Frances loved nothing more than remaining at home caring for the family she dearly loved. Sense of family was very important to Frances. She made a good home for Dale and the kids, making treasured memories along the way. As a mother she was protective and somewhat conservative. While Frances was even tempered on most things, once she was pushed, she wasn’t afraid to dole out the discipline when needed, either! She kept a tidy and clean house and was sure to have a well prepared and delicious meal for her family by the time Dale returned home from work each day.
Frances and her immediate family enjoyed many weekends at their cottage on Indian Lakes. Cookouts, watching the kids swim, fish and made some wonderful memories. She never cleaned fish but would cook all the fish her boys caught. Even though Frances was never one for swimming as she never learned, she did enjoy time spent around their pool at their home in Belmont. Frances spent a lot of time with her sisters. There were the Friday night card games with her sister Kay (Tack) and husband Frank. She shared a close bond with her sisters which remained for years to come. Jean, one of her sisters, sent the same birthday card back and forth for years and shared many Whoppers from Burger King.
Frances loved playing Bingo. In later years, she raised funds for Aids and Alzheimer’s research by organizing Bingo events. Naturally good with numbers, she kept the books for the Bingo hall in Walker on Remembrance Road for a number of years. She also did all the bookwork for her husband’s self-employed construction business. Although she could be quite frugal, she always had the newest gadgets from the first microwave to hit the market, to the many QVC items. Frances was a “techie”. Always the first to have the newest in technology, she wasn’t afraid to use it or intimidated by it. From learning all the numerous operating system to having VCR’s and computers. Frances knew her way around Facebook and was the first to request Wifi in the assisted living center where she lived in her later years. Just as frugal as she was spunky in nature, these characteristics showed through regularly as Frances was certain to challenge her yearly tax assessments.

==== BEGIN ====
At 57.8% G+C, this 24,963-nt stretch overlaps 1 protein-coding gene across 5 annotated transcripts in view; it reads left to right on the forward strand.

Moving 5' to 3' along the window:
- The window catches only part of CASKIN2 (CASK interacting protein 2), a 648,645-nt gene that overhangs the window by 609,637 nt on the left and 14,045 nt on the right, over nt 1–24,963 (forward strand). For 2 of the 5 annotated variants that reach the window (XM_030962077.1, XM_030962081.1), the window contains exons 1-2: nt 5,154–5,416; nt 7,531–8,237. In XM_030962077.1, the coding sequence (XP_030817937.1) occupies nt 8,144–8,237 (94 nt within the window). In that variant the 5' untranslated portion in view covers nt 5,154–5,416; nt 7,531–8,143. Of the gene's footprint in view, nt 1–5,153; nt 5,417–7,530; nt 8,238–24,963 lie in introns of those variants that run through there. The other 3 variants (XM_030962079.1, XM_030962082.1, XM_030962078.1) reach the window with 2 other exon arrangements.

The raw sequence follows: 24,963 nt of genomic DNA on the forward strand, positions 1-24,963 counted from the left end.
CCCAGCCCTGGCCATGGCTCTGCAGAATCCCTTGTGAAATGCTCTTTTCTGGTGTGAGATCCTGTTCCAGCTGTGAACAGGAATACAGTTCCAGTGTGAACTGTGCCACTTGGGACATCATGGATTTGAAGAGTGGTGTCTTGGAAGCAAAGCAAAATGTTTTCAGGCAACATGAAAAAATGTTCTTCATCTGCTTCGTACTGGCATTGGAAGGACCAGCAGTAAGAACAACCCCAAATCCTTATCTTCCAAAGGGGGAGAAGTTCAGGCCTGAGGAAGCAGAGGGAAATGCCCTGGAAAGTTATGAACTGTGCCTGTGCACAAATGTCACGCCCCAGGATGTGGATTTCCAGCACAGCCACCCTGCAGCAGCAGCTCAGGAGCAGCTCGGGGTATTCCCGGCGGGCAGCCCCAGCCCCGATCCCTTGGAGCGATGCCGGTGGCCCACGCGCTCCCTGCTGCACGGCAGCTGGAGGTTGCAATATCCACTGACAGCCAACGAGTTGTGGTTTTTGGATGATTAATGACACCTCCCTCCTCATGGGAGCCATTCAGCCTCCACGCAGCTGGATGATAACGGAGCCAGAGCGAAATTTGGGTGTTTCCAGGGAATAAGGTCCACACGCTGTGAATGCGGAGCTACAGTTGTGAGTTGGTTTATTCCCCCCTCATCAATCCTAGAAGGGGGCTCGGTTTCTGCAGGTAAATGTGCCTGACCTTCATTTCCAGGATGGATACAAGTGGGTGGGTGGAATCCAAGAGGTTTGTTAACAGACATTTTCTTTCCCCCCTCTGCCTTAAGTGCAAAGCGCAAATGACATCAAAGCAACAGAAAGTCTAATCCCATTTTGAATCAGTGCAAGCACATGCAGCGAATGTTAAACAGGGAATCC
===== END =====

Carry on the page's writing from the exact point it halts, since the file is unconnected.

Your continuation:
With at least two canine companions always by her side, Frances loved her dogs. Some of her favorites over the years included Charmin, Smokey, and more recently, Reba. Crafts were another thing Frances thoroughly enjoyed. Once grandchildren came along, she enjoyed seeing them at every opportunity. She loved doing her crafts with them and she looked forward to the day when they were old enough to join her at bingo. Whenever they left her house, they were sure to have treats of cookies or gum from Frances. Although she and Dale never did much traveling, they did take a few trips to Las Vegas which Frances just loved. When it came to TV, Frances liked watching TV, especially conspiracy shows and a couple of the judge and court proceeding shows.